Annual KCHS job shadow shows students local industries

On Wednesday, Kenai Central high School Juniors got to answer the question they’ve been asked since they were children during their job shadow program, “What do you want to be when you grow up?”


The job shadow event has been going on for 24 years, according to Johna Beech, president of the Kenai Chamber of Commerce.

This year, 113 students have been partnered with 30 businesses and jobs, helping spread awareness of what jobs are available and what they are all about.

Beech said that many high school students, once they graduate, leave to go out of state because they think they can’t get their dream job here.

“One of the biggest reasons Job Shadow is important is it gives students the chance to learn that Kenai is a place where you can get a job and raise a family,” Beech said.

The job shadow program helps show the students available jobs and makes the businesses aware of the future of the world and the next generation’s role in it, she said.

Meredith McCullough, an english teacher at Kenai Central High School, has been helping Juniors for seven years prepare for job shadow.

“Job shadow is a collaboration between Kenai Chamber of Commerce and Alaska Job Center to set up students on work experiences to help give an idea on their ideal fields of work.” said McCullough.

Each student is sent out with a host from their respective interests and spends a day learning about the job.

At The Flats Bitstro on Kalifornsky Beach Road, the owner of the restaurant, Luke Thibodeau, showed Kenai Central High School students Clayton Koroll and Peter Anderson the inner workings of his restaurant and the keys to owning and managing a small business.

Both Koroll and Anderson have dreams to open small restaurants.

Anderson said he wanted to open a bar or pub one day, to “have fun and be successful.”

Koroll, like Thibodeau, said that he just wants the satisfaction of “making people happy.”

Thibodeau shared his thoughts with Anderson and Koroll, that owning a restaurant is about serving people “good food and good service.”

Juniors Hannah Olson and Natalia O’Toole shadowed Dr. Todd Wortham and Kylie Zeyer on their paths towards dentistry.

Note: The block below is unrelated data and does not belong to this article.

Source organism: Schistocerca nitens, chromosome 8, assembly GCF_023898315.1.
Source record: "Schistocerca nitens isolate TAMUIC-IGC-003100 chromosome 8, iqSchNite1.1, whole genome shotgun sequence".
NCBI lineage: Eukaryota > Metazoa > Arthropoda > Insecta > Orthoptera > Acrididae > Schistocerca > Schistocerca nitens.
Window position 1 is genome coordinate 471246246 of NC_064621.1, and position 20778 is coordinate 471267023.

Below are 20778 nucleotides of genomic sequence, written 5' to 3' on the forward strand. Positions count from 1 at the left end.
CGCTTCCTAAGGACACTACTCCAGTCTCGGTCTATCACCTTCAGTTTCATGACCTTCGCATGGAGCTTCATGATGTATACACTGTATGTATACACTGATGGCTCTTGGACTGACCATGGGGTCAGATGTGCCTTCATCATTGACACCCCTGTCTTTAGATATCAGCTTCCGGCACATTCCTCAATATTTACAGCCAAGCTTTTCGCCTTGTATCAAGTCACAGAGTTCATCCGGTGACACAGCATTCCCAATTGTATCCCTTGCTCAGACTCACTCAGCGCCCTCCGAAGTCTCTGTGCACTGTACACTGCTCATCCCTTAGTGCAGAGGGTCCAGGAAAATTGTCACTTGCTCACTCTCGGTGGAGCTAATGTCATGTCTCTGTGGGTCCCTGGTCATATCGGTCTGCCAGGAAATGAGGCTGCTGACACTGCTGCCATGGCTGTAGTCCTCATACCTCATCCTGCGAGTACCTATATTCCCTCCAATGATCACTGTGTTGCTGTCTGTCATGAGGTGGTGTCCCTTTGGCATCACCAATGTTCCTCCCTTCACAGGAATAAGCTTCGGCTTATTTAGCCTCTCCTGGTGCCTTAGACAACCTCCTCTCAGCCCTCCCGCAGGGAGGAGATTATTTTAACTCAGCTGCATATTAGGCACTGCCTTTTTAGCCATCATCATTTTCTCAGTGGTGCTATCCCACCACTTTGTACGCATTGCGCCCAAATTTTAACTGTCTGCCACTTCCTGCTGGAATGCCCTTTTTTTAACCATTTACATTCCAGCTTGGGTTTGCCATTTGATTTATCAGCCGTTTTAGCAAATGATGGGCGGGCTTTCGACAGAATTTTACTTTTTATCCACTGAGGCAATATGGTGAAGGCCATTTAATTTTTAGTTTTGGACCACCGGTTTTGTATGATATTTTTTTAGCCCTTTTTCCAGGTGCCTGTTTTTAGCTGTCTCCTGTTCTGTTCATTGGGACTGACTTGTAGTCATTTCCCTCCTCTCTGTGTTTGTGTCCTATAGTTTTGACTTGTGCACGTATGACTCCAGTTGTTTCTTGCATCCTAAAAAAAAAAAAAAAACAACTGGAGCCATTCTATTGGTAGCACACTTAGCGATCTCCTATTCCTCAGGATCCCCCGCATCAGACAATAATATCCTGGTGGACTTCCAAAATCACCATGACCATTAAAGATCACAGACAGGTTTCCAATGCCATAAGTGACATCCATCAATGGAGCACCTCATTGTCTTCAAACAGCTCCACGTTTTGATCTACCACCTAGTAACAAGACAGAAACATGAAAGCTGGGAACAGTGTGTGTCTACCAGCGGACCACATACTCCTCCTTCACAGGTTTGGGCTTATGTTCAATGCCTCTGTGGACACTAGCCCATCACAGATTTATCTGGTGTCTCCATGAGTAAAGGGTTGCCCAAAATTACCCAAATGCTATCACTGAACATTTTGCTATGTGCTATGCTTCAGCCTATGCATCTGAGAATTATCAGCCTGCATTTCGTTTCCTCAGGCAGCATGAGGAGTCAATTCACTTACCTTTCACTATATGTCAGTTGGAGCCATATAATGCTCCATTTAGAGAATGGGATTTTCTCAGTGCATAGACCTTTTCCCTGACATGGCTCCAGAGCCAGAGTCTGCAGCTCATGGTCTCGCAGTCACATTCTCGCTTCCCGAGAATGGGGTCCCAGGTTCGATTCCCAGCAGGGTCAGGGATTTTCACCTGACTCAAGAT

Zeyer is a dental hygienist at Denali Family Dentistry in Kenai. A hygienist restores the functionality of teeth by removing plaque or disease, a position that is usually the entry point of dentistry.

Olson wants to become a licensed dentist, like Dr. Wortham.

Wortham takes pride within his job, and especially focuses on the technological aspects of new dentistry. An example is a camera that scans the teeth and can create filaments from 3D printing.

Just like Wortham, Olson and O’Toole share a passion for the idea of dentistry. Job shadow has provided them with them with various skills and necessary ideas on how to proceed forward to go after their career, they said.

Both, if a change doesn’t happen to make all dentistry at least a bachelor’s degree, need to at least get an associate’s degree to enter as a hygienist like Zeyer, who’s on her way to a master’s degree, Zeyer said, giving the two students an idea of what they need to study if they want to pursue dentistry, and their experience gives them an idea of what the job they want is.

Job shadow gives Juniors a chance to experience what jobs they are interested in are like. From becoming a small restaurant owner to a dentist, students are shown what the technical parts of the jobs they want are. They also are told the paths of how to achieve their jobs, which sets up for their future goals, if they chose to continue pursuing the job.

Delbrian Parfitt and Maria Salzetti are students at Kenai Central High School who visited with Clarion reporter Kat Sorensen for their job shadow. Kat Sorensen can be reached at


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